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Austria`s ATB takes control at Brook Crompton

01 March, 2006

The Austrian motor-manufacturer ATB has moved a step closer to owning the British motor-maker Brook Crompton by becoming the largest shareholder in Brook`s parent, the Singaporean company, Lindeteves-Jacoberg. ATB now owns just over 45% of L-J and hopes to take its stake to more than 50% soon, thus creating Europe`s third-largest motor supplier, with a combined turnover of nearly €400m. The group will rank fifth or sixth globally.

ATB first became involved in L-J last September when it made a €12.5m loan to the cash-strapped Singapore firm. This money has helped Brook Crompton to pay its suppliers and to cut the lengthy lead times that have plagued it in recent years and have led to an exodus of customers. Similarly, Brook`s sister company, the German high-voltage machines specialist Schorch, is starting to eat into the backlog in its order book.

Last month, ATB`s loan was converted into a shareholding. ATB has negotiated a long-term loan from a group of banks which are holding a 15.1% share in L-J. If necessary, ATB could buy this stake to take full control of L-J. "We are certain we will end up with a 51% share," says ATB`s Heinz Grossmann (above), who has replaced Lim Say Hui as L-J`s chief executive.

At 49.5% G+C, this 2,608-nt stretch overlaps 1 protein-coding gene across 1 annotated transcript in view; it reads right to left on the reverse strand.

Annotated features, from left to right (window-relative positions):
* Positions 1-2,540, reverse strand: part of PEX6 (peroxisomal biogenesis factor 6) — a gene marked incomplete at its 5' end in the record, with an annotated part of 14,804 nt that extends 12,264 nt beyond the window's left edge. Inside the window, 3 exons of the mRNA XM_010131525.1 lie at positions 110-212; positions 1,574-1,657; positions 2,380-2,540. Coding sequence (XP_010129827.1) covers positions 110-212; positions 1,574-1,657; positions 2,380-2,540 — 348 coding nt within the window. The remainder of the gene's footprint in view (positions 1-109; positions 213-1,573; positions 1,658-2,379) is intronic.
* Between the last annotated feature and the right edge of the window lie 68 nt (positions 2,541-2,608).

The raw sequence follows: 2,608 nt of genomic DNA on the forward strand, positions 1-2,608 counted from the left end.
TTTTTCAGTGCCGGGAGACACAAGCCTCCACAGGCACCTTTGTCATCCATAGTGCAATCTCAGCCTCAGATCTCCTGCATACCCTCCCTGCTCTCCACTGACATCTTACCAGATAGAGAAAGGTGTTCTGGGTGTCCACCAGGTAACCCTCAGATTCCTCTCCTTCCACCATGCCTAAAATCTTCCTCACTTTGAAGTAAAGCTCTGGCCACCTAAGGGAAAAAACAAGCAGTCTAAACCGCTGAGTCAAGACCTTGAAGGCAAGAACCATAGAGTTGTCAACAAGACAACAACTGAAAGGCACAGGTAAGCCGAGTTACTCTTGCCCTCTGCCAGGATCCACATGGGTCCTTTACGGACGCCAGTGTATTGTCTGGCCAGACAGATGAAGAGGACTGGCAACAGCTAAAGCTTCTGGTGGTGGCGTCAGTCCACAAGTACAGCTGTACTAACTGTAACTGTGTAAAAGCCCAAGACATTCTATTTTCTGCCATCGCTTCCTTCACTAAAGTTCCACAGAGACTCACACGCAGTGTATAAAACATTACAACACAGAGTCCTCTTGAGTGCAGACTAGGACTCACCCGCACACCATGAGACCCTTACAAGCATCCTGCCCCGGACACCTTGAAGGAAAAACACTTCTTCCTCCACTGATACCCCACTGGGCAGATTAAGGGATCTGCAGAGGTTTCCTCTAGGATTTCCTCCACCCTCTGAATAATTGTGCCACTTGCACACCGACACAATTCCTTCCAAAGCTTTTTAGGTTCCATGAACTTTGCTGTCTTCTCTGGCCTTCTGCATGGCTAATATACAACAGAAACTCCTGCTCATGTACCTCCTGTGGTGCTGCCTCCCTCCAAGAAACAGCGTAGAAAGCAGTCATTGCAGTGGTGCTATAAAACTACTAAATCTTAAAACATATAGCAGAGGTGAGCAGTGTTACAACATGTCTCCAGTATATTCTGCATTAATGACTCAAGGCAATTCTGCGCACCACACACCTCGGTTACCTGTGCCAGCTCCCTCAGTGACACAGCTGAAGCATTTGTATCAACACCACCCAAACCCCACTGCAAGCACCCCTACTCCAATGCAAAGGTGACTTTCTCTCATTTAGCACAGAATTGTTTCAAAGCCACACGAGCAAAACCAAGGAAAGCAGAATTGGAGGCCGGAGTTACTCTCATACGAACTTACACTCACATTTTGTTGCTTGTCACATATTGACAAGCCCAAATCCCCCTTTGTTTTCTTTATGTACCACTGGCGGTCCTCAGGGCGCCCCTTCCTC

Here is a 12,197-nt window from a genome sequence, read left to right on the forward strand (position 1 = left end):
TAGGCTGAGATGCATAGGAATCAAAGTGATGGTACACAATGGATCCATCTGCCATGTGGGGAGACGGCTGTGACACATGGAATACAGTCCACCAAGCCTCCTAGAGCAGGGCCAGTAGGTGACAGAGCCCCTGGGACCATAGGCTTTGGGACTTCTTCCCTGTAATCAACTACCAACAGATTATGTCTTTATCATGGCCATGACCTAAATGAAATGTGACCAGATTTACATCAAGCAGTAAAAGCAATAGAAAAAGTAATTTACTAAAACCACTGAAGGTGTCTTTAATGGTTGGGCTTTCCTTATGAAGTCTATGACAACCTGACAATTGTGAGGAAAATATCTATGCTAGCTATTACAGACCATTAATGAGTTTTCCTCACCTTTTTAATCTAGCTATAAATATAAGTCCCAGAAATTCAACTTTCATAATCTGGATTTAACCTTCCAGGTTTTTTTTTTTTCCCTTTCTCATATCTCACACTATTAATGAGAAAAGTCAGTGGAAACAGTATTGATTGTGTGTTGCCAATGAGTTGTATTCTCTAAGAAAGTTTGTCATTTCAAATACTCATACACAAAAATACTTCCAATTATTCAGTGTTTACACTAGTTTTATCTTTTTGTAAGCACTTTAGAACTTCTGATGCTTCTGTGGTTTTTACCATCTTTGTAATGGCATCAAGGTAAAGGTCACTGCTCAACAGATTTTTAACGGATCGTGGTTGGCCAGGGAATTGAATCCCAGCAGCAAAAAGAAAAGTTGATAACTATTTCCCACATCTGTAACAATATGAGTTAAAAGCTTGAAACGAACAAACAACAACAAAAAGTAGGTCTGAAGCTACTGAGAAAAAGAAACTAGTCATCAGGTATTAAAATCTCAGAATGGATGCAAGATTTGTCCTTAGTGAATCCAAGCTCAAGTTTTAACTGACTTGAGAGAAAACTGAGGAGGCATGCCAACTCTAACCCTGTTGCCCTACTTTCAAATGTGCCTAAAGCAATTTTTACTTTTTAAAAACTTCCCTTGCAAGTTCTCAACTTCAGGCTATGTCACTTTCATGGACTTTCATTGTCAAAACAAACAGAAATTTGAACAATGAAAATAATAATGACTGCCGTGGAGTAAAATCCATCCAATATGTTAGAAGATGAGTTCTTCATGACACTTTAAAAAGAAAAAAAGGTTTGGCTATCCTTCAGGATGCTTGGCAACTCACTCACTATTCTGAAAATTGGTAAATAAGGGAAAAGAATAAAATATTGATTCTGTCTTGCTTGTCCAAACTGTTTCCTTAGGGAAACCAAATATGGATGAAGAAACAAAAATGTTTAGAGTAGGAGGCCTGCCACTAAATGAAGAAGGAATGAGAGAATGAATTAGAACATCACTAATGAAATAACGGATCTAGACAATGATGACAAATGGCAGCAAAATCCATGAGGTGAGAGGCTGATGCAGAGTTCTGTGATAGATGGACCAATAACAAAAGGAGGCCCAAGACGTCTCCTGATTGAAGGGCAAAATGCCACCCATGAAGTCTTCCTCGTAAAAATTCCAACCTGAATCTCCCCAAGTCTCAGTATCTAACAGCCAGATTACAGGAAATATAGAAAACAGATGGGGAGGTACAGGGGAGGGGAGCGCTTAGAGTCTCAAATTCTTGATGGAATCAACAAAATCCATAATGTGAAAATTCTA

At one time, Brook Crompton held around 70% of the UK motors market with a turnover of some £75m. Its market share has since slumped to just above 20%, with annual sales amounting to about £25m. But ATB is confident that Brook will now start to win customers back. Grossmann hopes that Brook will regain about a third of the UK market within three years, hitting a sales figure of around £40m.

In a move designed to reassure its customers and to regain their confidence, Brook Crompton is now offering guaranteed delivery times which will vary according to the size of motor, from six weeks for smaller machines (frame sizes 63-160) to 14 weeks for large motors (frame sizes 315-355). If the company fails to meet these deadlines, it will compensate customers in a subsequent order.

Graham Harries, Brook Crompton`s UK managing director (above), says that if items from the company`s basic range of motors up to 90kW go out of stock, they will be replaced on the stockists` shelves within four weeks. Special-build motors up to 22kW will be available on six-week lead times (ex works) and larger machines, up to 110kW, on eight weeks.

Brook Crompton now employs 155 people in the UK - down from around 1,500 in 2001. But if confidence in Brook Crompton returns as hoped, Harries expects to start recruiting more staff again. He reports that some former sales staff have already been in touch to find out whether they can rejoin the company.